The market in Karlsplatz was my personal favourite. The setting in front of Karlskirche is pleasant and spacious; even if the market is busy there is no squeezing through narrow alleys but enough room to move freely.
In Karlsplatz the stalls are given to artisans who sell their hand-made produce. The selection of goods is far above the average of most other markets. Really nice, unique and beautiful things, but take into consideration that quality has its price.
For children, there is for example pony riding, a very funny eco merry-go-round built from garbage and operated by two cyclists (photos 4 and 5) and fairy-tale reading. They have theatre performances and artist shows every now and then so check what’s on.
For “emergencies”, of course they have public toilets on the market but next to the square there is the university building which has better, free ones…
Apart from the famous Glühwein which we Germans consume on Christmas markets, the Austrians have another speciality in the field of seasonal hot alcoholic beverages which is known as Punsch. Punsch comes in countless varieties and is made from fruit juices with spices and honey and a shot of rum or amaretto. I found it even tastier than Glühwein!
Now here is my personal favourite: the apple and prune punsch (Apfel-Zwetschken-Punsch) as served by a certain stall where they make their own – I do not know the name of the stall, but it is easy to recognize because of staff “uniforms” which consists of striped sweaters and woollen hats in navy and white (photo 3). I found them at Altes AKH and also at Karlsplatz.
Christkindlmarkt is the austrian name for "Christmas-market" and the most beautiful in many ways is for me the one in Schoenbrunn castle.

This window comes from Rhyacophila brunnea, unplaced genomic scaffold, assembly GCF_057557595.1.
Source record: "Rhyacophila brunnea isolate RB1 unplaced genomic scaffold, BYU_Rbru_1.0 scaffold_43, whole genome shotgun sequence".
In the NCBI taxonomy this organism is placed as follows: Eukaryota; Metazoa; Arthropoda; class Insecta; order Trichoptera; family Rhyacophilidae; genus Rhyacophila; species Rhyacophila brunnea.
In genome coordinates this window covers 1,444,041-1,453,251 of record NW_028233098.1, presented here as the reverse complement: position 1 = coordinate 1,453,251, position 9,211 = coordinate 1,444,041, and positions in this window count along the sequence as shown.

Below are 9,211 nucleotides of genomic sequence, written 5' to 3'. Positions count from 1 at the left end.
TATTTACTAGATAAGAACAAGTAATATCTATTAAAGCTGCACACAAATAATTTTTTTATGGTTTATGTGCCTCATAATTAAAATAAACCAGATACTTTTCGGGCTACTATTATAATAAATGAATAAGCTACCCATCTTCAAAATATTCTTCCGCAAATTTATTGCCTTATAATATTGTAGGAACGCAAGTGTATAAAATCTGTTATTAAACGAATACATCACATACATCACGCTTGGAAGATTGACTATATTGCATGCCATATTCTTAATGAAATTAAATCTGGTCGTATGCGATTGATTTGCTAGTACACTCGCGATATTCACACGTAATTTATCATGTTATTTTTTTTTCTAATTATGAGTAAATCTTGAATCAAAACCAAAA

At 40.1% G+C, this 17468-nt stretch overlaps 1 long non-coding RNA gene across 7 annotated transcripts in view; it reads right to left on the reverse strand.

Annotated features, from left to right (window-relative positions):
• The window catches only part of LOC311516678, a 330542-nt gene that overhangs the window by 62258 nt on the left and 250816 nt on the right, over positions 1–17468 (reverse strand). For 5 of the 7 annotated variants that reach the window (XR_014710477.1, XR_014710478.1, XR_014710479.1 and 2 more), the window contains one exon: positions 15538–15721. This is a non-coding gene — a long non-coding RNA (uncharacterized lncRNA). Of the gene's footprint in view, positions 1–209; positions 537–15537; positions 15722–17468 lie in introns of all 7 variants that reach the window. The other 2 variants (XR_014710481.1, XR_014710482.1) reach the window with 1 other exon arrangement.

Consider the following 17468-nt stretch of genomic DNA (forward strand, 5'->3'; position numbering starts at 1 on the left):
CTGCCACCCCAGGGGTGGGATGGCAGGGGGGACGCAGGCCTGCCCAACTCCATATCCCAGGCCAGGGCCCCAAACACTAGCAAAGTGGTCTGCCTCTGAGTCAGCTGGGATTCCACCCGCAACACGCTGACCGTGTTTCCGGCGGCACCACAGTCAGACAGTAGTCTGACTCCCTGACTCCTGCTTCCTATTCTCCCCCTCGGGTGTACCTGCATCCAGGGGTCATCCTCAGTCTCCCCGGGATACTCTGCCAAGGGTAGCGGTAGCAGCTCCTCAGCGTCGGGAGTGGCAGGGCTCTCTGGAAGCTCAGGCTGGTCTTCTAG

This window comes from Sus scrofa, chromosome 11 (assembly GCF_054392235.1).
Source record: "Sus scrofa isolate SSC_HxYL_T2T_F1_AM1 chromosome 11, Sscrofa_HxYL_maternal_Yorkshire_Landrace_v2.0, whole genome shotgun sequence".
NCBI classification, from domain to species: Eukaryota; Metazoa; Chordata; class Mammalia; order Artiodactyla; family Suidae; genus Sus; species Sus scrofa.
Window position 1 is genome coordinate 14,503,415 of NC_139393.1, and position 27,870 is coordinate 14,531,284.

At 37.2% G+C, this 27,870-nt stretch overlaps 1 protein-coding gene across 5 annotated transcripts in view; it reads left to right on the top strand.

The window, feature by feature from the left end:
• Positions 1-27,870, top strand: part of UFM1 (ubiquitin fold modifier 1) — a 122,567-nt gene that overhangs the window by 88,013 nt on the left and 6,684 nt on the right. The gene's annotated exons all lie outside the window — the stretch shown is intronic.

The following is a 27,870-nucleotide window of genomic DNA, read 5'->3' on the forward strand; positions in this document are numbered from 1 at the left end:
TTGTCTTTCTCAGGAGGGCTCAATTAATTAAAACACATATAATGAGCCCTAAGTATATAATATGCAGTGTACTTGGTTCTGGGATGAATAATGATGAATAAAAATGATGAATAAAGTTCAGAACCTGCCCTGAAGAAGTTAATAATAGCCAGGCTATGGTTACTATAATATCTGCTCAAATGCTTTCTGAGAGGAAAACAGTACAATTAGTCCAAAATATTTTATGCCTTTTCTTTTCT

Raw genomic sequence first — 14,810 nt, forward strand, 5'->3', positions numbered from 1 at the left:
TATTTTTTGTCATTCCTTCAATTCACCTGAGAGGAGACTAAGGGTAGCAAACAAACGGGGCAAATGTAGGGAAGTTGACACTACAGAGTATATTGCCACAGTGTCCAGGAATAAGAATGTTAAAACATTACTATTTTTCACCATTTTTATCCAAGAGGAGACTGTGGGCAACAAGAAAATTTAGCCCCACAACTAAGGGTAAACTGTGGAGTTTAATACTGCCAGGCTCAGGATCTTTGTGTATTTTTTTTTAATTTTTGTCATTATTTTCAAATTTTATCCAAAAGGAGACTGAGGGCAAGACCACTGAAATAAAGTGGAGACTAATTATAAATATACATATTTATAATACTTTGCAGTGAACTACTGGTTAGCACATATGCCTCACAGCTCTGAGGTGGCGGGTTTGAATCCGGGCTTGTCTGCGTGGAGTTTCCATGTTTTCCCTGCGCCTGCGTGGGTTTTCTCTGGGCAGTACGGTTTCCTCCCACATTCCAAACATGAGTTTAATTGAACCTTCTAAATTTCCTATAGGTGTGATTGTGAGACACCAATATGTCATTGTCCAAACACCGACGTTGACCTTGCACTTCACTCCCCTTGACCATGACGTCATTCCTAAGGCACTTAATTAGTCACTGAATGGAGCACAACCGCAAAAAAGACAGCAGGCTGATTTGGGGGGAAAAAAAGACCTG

There is a big number of shops lined up in a big cercle in the court in front of the castle.
You may easily go around for shopping as there are no small paths with other customers pushing you around.
There is a lot of space to walk or take a rest at one of the 4 food-stands in the centre of the market with a lot of tables and space around them.
In Vienna you will find more than 10 big Christkindl-markets
read more about them in my "shopping-tips"!
I've been in a fair few European capitals in December but I think it's highly unlikely that anyone does Christmas better than the Viennese. The place seems somehow made for Christmas and you will have absolutely no problem finding a Christmas Market to shop or browse in. The biggest and probably the most commercial is at the Rathaus and then various other smaller ones are dotted around at regular intervals. On Freyung, the Square we stayed on, there was a great market, small enough to get around easily and with quite a lot of crafts and home-made foods. A little way up the street was Am-Hof, specialising in antiques and bric-a-brac and outside the Kunsthistoriche Museum was the best craft market I came across. I bought wax stars here and some ceramic jewelry . I also bought cute little wooden toys for the 'kinder' in my life and a black ornamental cat for myself. Sometimes the crowds are so thick that it can be difficult to see the stalls, so if you're an early bird then your chances of some relaxed shopping are greatly enhanced. Most of the markets stay open until around 9 in the evening and it's really nice to stop and have a hot punch on your way back home.
In Vienna (like many other places in Europe), there is a tradition of Christmas markets in the holiday season. These markets are not just for shopping -- but are social events. People enjoy good conversation along with traditional Christmas snacks (such as Heisse Maroni) and drinks (such as Punsch).
Austrians believe that pigs bring good luck. The pig has long been a significant animal, especially at the end of the year, as a symbol of abundance, because all parts of the pig can be eaten.
At New Year’s pigs of all sorts — stuffed, ceramic, glass, etc. — are exchanged as a good luck symbol.
In some restaurants on New Year’s Eve a pig is let loose within the establishment; guests try to touch the animal for good luck as it runs around.